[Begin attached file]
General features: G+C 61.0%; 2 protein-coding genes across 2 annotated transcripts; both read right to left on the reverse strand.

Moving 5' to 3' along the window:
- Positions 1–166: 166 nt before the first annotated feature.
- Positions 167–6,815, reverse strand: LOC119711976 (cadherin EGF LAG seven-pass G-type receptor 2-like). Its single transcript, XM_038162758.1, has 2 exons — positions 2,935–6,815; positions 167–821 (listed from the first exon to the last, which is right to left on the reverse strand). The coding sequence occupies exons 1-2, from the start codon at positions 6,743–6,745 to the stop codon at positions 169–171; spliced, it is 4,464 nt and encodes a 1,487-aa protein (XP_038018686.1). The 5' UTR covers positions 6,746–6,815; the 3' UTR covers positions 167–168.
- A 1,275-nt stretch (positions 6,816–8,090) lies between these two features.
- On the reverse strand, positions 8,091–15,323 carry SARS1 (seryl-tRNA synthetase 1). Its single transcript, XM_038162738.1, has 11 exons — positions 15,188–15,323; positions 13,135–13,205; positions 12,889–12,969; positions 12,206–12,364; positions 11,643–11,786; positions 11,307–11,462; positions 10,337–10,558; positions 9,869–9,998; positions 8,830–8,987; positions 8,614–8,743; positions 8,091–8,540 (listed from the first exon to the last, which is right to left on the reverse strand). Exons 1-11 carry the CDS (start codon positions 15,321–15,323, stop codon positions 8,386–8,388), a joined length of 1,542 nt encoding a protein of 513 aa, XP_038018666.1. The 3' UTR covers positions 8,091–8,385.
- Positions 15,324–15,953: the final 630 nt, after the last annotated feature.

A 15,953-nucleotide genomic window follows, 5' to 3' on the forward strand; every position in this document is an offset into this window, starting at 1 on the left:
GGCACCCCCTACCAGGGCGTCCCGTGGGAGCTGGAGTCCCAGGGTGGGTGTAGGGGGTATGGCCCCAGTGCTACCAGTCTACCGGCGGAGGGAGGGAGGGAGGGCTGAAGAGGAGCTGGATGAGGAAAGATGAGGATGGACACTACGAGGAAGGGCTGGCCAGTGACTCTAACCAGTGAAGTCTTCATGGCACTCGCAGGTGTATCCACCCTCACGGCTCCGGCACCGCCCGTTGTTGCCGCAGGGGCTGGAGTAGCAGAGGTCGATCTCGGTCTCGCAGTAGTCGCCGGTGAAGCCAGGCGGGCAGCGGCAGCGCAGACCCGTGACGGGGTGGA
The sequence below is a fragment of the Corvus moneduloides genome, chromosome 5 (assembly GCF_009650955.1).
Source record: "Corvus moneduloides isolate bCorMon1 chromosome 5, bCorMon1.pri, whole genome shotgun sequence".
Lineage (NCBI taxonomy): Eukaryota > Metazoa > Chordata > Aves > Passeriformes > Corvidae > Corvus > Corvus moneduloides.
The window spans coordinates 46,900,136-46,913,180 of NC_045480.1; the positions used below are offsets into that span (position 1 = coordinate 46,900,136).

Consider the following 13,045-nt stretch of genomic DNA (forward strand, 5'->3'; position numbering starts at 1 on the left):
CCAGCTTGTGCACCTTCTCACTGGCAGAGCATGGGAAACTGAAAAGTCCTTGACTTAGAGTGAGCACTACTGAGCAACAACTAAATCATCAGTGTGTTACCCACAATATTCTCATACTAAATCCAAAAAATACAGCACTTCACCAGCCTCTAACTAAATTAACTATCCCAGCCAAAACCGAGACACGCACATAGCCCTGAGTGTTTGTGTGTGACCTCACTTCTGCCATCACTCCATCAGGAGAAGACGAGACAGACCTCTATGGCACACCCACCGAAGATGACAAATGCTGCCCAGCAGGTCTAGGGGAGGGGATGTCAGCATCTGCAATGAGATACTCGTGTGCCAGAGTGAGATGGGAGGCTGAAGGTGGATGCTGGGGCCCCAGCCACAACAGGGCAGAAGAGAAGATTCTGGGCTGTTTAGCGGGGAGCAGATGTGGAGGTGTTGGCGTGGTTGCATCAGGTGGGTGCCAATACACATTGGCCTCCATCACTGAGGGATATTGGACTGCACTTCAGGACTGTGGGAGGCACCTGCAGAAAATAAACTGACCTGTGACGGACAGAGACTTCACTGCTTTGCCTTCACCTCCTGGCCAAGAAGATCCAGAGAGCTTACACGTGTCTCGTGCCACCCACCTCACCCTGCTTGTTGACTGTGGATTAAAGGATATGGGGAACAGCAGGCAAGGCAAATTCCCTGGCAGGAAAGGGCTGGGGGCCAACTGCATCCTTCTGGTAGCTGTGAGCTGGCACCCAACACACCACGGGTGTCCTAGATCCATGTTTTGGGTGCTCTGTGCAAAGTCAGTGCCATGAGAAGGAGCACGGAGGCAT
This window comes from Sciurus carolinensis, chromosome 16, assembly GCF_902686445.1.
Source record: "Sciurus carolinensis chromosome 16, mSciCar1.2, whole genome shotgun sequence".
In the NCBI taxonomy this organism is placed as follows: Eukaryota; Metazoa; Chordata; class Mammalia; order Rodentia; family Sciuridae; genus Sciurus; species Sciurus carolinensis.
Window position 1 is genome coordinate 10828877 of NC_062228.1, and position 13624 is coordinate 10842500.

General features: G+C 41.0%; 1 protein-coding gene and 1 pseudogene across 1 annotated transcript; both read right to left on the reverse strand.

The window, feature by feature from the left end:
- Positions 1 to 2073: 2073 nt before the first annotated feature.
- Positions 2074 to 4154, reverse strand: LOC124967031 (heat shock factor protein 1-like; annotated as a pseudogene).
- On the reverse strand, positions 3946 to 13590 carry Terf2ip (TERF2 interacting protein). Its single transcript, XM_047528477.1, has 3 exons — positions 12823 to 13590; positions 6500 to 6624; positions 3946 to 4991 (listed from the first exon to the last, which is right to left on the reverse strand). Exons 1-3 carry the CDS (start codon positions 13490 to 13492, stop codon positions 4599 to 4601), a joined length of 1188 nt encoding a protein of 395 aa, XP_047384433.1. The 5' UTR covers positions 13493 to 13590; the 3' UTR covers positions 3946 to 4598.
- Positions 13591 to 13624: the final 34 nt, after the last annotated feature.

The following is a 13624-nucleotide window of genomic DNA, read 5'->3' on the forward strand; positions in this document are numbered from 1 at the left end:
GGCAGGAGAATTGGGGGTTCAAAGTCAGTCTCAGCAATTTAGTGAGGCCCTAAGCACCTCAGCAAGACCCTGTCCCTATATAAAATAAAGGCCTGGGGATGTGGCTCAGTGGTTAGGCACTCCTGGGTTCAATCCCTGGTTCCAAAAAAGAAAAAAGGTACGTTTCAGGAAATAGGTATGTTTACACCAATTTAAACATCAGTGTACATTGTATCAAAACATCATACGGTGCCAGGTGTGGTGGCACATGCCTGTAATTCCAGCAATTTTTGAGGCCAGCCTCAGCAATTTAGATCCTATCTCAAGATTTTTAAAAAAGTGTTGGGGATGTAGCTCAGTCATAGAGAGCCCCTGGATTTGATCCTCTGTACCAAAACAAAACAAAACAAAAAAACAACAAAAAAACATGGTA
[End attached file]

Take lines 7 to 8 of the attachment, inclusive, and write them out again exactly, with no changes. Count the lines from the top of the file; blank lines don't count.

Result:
- Positions 15,324–15,953: the final 630 nt, after the last annotated feature.

A 15,953-nucleotide genomic window follows, 5' to 3' on the forward strand; every position in this document is an offset into this window, starting at 1 on the left: